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Heated PGA Tour players' meeting includes reported call for Jay Monahan's resignation


PGA Tour Commissioner Jay Monahan arrives at a players meeting at the RBC Canadian Open to discuss the PGA Tour's collaboration with the Saudi PIF.


PGA Tour players offered a standing ovation when one of their peers called for new leadership during a meeting with commissioner Jay Monahan Tuesday at Oakdale Golf & Country Club in Ontario, Canada, site of this week’s RBC Canadian Open.

That speaks volumes about how players received the news that Monahan had struck a deal, announced earlier in the day, whereby the tour had reached an agreement in principle that creates a collectively owned for-profit entity under which the PGA Tour, DP World Tour and the LIV Golf League will operate. Details remain to be finalized, but Monahan gave a broad outline to the membership in a meeting that lasted slightly more than an hour.

Reporting on Golf Channel, veteran Johnson Wagner, who listened into the meeting via a cell phone speaker, said players were largely unhappy with the news and that, in general, they felt betrayed by Monahan and tour leadership. At one point Monahan was asked if he had been transparent with the players, and he admitted that he had not. Wagner said his impression was that players were 90-10 against the proposed merger, which includes an agreement that ends all pending litigation between the parties.

“Look, I think Jay does a good job for us. I do,” said Ryan Armour, a member of the 16-member Player Advisory Council, which met via conference call after the player meeting attended by about 80 players. “I think he is a very smart man. The way he handled the challenges with Covid, got us through the crisis, he showed great leadership. But there’s a lot of disappointment today. What I have been told by my peers is that they feel betrayed right now. There must have been 20-25 guys who used that word. They feel backstabbed. And they feel slighted.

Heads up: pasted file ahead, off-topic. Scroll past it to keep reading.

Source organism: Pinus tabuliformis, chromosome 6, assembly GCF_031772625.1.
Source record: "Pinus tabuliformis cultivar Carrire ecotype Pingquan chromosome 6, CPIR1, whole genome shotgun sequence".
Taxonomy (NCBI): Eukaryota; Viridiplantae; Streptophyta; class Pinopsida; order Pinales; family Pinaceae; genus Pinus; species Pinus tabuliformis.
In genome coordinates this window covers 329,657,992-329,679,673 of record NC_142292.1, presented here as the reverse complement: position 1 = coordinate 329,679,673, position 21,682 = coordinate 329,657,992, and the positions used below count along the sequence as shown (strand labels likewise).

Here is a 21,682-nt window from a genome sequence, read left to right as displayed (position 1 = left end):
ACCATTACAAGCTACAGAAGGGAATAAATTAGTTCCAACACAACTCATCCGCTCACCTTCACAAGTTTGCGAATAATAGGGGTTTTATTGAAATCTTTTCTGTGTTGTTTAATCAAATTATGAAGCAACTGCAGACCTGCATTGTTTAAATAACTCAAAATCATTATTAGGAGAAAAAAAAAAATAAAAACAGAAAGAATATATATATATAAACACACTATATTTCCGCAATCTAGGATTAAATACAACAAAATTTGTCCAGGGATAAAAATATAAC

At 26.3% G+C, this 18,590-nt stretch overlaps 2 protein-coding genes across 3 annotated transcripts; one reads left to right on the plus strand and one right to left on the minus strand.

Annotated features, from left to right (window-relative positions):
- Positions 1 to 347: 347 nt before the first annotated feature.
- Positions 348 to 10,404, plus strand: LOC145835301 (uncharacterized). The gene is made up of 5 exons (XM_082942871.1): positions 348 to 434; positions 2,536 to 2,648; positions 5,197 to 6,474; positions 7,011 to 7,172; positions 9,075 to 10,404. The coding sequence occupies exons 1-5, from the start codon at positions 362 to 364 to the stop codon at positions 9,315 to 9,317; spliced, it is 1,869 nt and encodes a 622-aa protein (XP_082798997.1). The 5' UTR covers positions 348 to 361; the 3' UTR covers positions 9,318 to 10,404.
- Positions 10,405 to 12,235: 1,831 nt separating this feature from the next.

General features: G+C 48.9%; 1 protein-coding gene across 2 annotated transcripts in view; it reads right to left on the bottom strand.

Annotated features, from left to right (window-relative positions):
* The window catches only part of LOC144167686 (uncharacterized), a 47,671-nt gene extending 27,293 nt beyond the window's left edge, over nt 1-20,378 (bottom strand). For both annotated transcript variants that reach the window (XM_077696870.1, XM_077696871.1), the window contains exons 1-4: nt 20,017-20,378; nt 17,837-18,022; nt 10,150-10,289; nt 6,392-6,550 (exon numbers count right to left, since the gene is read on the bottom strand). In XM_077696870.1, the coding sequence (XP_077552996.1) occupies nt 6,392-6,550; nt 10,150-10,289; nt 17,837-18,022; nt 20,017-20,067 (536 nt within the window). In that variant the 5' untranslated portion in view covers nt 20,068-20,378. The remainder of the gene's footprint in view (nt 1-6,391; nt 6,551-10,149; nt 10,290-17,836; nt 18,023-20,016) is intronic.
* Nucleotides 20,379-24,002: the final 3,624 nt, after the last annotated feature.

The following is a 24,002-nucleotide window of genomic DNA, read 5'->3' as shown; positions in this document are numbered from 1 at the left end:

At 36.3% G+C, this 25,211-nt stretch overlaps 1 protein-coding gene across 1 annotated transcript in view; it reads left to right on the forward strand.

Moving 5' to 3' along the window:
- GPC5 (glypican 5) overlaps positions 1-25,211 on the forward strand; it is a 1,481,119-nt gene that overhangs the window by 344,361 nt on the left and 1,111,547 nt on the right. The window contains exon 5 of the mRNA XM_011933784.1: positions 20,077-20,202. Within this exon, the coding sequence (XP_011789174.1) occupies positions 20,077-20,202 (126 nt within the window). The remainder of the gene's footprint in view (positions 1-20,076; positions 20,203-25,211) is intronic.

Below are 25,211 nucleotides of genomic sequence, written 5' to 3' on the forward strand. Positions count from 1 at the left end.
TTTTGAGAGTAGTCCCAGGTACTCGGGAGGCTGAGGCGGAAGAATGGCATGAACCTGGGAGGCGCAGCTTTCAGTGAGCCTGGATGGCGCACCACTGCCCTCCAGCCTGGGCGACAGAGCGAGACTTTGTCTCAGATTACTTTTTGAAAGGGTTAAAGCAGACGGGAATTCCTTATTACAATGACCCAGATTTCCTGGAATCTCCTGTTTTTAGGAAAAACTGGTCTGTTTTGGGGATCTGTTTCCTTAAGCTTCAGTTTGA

“The PAC call was a little less aggressive,” Armour added. “We’re taking a step back to see how this develops. But like I said, for a year and a half now, we have been told how evil certain golf leagues are, how evil their funding is and where it's coming from. And now, no financials have changed hands yet, but the mood in the room is that guys feel used.”

“I’m glad I wasn’t Jay today,” Geoff Ogilvy said after the meeting. “There's some grumpy players in there. I feel a little bit sort of, I'm not lied to, but just that the, the tour has sort of changed its position quickly like, and dropped it on us really fast. So maybe there's a feeling of a lack of trust a little bit in the leadership. ... That's not everyone in the room. It's not me. It just feels like nobody really knows what's happening and the players are out of the loop, but no one really ever likes being out of a loop. Everyone likes bit of information and especially when it's your livelihood and your job and the sport that you love. So, it was an interesting meeting and sometimes meetings can get a little bit spicy.”

Spicy and then some, apparently. Some players called Monahan a hypocrite. “It was mentioned, yeah,” Ogilvy said. “He took it really well. I mean, that's what the leader has to do though. The leader has to stand up and deliver good news sometimes and bad news sometimes.

“It was a tough meeting for both sides of things. I guess for Jay and all the players because nobody really knows what this is gonna look like in the end. And I guess one of the feelings is the players here just want the loyal players rewarded and not almost punished for staying.”

“I don’t like the word hypocrite. Jay put himself into a corner with some of the things he said over the last year,” Armour said. “The way some of the younger guys went at him, they brought up some of his quotes. There were some strong emotions in there.”

Now the question becomes, at least as it relates to what is in the minds of some players, is whether Monahan should be staying. He’s in the midst of brokering a deal that by all appearances will make the tour membership quite a bit richer. “He’s helping to make golf a major sport,” one player supportive of the commissioner said. “His sole job is to make money for the players. That’s his top goal.”

But others aren’t so sure that Monahan is the right leader beyond getting the merger with LIV Golf completed. Another player who listened by phone said that the subject of new leadership at the tour was brought up on four or five occasions.

“Sounds like our membership needs to start a search to find someone who is not in the PGA Tour, who better understands sports and marketing and who can make decisions that are best for the game and everyone in it and not just what’s best for today,” said one veteran player. “There are still a lot of details that we don’t know, but this is not the greatest look for the tour’s leadership to be so adamant in one direction and then just turn around and do something else.”